Leaders can use stories to convey lessons they have learned, connect with their audiences, and gain insight into themselves as leaders. Storytelling allows leaders to communicate their vision and values in ways that resonate with their audience.[7] But more than just conveying an informational message to a target audience, leaders can use the process of exploring their past to identify their leadership stories and gain insights into their leadership styles and expectations.[8] Doing so, they can foster personal growth, enhancing their ability to connect with and inspire their teams.[9] Building and telling stories can be a reflective process that enhances one’s leadership potential.

It is important that leaders use the story appropriately. Storytelling should not be used to manipulate or deceive others but rather to inspire and connect.[10] While some leaders efficiently use story to inspire and even encourage, leaders should be mindful of the ethical implications of the stories they tell and the way they tell them, as they can influence how listeners respond.[11] To use storytelling effectively, leaders should consider the audience and context of their message.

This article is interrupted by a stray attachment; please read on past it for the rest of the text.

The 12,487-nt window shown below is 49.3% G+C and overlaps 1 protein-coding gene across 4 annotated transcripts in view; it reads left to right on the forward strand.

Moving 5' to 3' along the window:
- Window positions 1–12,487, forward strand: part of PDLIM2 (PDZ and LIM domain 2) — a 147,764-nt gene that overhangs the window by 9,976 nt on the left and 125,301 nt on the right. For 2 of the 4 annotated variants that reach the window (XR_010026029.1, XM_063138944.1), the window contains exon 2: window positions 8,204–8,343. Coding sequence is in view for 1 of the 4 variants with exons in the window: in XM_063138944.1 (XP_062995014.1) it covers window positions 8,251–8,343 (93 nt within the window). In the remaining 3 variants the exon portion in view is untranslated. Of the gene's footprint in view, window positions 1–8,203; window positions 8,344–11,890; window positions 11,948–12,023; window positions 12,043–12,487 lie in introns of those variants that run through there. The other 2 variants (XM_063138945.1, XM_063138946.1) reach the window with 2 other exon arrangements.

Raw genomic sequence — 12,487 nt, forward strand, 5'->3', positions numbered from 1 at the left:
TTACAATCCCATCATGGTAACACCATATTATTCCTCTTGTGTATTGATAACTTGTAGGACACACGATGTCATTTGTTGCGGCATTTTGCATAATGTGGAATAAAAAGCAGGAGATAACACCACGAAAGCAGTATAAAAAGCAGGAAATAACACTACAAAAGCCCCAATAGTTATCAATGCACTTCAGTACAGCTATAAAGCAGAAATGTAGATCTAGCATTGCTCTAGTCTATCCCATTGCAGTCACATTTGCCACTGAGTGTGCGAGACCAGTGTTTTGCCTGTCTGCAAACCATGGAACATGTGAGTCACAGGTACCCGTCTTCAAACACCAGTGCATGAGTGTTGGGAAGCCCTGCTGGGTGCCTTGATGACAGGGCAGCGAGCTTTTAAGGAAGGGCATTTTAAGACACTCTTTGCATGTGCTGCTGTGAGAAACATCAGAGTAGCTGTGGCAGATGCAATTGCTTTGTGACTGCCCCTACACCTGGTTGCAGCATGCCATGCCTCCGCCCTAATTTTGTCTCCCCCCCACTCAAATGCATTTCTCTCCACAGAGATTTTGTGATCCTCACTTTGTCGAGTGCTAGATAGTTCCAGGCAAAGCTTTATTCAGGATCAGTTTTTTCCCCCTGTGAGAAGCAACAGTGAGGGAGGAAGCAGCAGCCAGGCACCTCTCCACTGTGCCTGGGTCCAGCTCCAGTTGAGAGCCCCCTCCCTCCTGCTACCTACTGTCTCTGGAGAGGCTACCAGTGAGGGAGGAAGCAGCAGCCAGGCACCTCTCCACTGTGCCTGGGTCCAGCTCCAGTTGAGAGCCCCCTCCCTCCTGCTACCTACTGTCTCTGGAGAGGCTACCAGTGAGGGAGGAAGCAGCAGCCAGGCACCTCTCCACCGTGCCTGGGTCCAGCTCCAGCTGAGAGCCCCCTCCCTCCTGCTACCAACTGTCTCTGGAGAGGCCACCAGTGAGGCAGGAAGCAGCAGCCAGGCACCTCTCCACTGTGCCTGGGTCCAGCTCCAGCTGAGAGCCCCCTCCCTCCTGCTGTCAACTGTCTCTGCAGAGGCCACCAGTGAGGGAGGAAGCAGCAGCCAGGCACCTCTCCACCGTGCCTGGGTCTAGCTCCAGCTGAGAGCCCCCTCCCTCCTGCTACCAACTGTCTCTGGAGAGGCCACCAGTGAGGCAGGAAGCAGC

Using story to practice reflection gives leaders the reason and rigor to pause and review their experiences. By constructing narratives about their own leadership journey leaders can analyze their actions, decisions, and the outcomes that followed.[12] This self-assessment allows leaders to identify areas of improvement, acknowledge their strengths, and recognize how their values and beliefs influence their leadership style.[13] Ultimately, different stories will resonate with different audiences, and leaders should tailor their messages accordingly.[14] Used appropriately, building stories and storytelling can be a powerful reflective practice for leaders that can inspire and inform audiences.[15] By considering the audience and context of their message, leaders can use storytelling to connect with others, gain insight into their own experiences, and enhance their leadership effectiveness.